Addiction · Other · Uncategorized

The benefits of nicotine

Do not smoke
Please no smoking

So I’m writing a blog about the benefits of nicotine.  I’m supposed to tell people not to smoke. That’s what doctors do, right? Already I worry about the consequences: e-cigarette companies will declare me a hero, but I’ll be ostracized by my colleagues, and the anti-tobacco mafia will flatten me dead before I have a chance to upload this article. But there are benefits to nicotine. 

Don’t get me wrong.  Tobacco is BAD for you.

The scene unfolds.  Let me warn you: I’ve got a good imagination.  I’m walking through one of those top-secret government buildings, the ones with whitewashed walls and doors that require a hose-down before allowing passage. There’s a big sign reading, “Beware of Carcinogenic Chemicals: Hazmat Suits Required.”  A minute later I stand amidst a gaggle of Big Tobacco engineers, and someone slips a vial of clear liquid into my gloved hand.  A voice utters three important words: “This is nicotine.”

What, the fountain of tainted youth?  The essence of venomous glory?  Shouldn’t it fizz through the test tube and melt my hand away?  Shouldn’t I die on the spot?  Oh, the horror.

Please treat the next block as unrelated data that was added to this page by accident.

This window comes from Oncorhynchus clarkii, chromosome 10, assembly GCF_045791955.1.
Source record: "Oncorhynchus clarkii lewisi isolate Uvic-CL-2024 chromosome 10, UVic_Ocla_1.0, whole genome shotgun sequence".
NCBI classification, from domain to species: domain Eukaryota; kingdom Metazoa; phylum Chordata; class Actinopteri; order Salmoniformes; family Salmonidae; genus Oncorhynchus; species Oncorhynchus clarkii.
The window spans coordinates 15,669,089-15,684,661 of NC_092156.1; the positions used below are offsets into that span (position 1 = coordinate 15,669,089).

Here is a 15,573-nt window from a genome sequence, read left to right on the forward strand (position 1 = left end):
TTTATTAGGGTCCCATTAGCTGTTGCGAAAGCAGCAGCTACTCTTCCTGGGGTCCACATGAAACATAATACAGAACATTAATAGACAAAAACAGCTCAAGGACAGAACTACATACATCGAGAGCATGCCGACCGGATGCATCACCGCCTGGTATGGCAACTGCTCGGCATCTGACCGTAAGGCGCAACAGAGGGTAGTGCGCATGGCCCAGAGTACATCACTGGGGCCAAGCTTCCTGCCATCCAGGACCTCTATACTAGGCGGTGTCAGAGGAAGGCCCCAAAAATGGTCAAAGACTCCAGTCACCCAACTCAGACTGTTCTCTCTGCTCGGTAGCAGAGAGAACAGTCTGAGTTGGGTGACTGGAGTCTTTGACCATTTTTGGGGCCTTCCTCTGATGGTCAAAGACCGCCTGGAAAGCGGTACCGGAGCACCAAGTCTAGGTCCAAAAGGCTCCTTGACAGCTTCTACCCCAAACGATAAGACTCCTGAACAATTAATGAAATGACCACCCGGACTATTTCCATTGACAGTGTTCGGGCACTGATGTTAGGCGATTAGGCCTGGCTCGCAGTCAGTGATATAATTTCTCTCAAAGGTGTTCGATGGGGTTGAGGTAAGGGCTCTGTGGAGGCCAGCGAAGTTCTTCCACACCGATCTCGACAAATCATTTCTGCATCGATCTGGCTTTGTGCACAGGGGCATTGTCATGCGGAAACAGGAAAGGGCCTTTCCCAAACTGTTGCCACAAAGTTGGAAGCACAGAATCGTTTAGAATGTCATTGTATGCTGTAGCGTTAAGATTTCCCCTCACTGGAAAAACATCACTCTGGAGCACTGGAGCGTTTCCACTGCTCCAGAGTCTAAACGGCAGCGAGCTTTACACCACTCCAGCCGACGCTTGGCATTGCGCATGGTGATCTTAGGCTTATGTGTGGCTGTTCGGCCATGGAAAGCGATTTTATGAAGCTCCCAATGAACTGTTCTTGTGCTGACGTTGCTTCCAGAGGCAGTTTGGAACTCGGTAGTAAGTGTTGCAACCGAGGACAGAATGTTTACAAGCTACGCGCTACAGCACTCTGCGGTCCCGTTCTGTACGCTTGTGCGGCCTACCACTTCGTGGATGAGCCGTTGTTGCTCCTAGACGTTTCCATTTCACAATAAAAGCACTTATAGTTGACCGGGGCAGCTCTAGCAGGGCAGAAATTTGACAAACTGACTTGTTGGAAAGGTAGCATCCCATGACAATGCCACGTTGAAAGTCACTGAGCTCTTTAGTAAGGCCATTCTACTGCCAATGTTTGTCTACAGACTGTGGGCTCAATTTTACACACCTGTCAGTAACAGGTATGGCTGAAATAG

Really, it’s disappointing.  It’s nothing but a vial of clear liquid.

Okay, you’ve got the idea. [Doctor climbs onto her soapbox.]  I have to say it: mixed with tobacco, this vial of clear fluid has indirectly led tens of millions of people to their death. The consequences of tobacco are nasty. It’s a slow death. Air hunger is a terrifying thing to watch. Please don’t use nicotine products. That’s my second disclaimer: I promise it’s the last. [Doctor steps down off soapbox.]

So what are the benefits of nicotine? 

Nicotine has been shown to reduce symptoms in many diseases, and in some cases prevent or delay onset altogether. You’ll find a partial list below.

Parkinson’s disease (PD).

PD is a disease that leads to gradual loss of control over movement.  Symptoms include a slow tremor, stiffness without pain, problems initiating movement, a shuffling gait, and eventually long-term memory problems.  In general it’s a painless condition but very debilitating.

Yep, nicotine trumps PD. More specifically, studies show that smokers are less likely to develop PD than nonsmokers.  The more a person smokes, the lower the risk of coming down with the condition. Even after quitting, ex-smokers have a lower risk of developing PD than nonsmokers. Doctors can’t explain this phenomena. An interesting fact: the benefit seems to be related to tobacco itself, not nicotine.

Ulcerative Colitis (UC)

UC is an intestinal disorder caused by inflammation of the colon and rectum.  This causes bouts of severe abdominal pain, rectal bleeding, and diarrhea. People with UC frequently develop intestinal blockage, liver disease, and cancer, and often die because of complications. 

Like Parkinson’s Disease, UC is an illness of non and ex-smokers.  Smokers have a lower risk of developing the disease, and those smokers unfortunate enough to get it tend to have a better prognosis than non-smokers.  They have a later onset and fewer flare-ups, need less medication, and require fewer surgeries. Even passive smoking seems to reduce the risk and improve prognosis.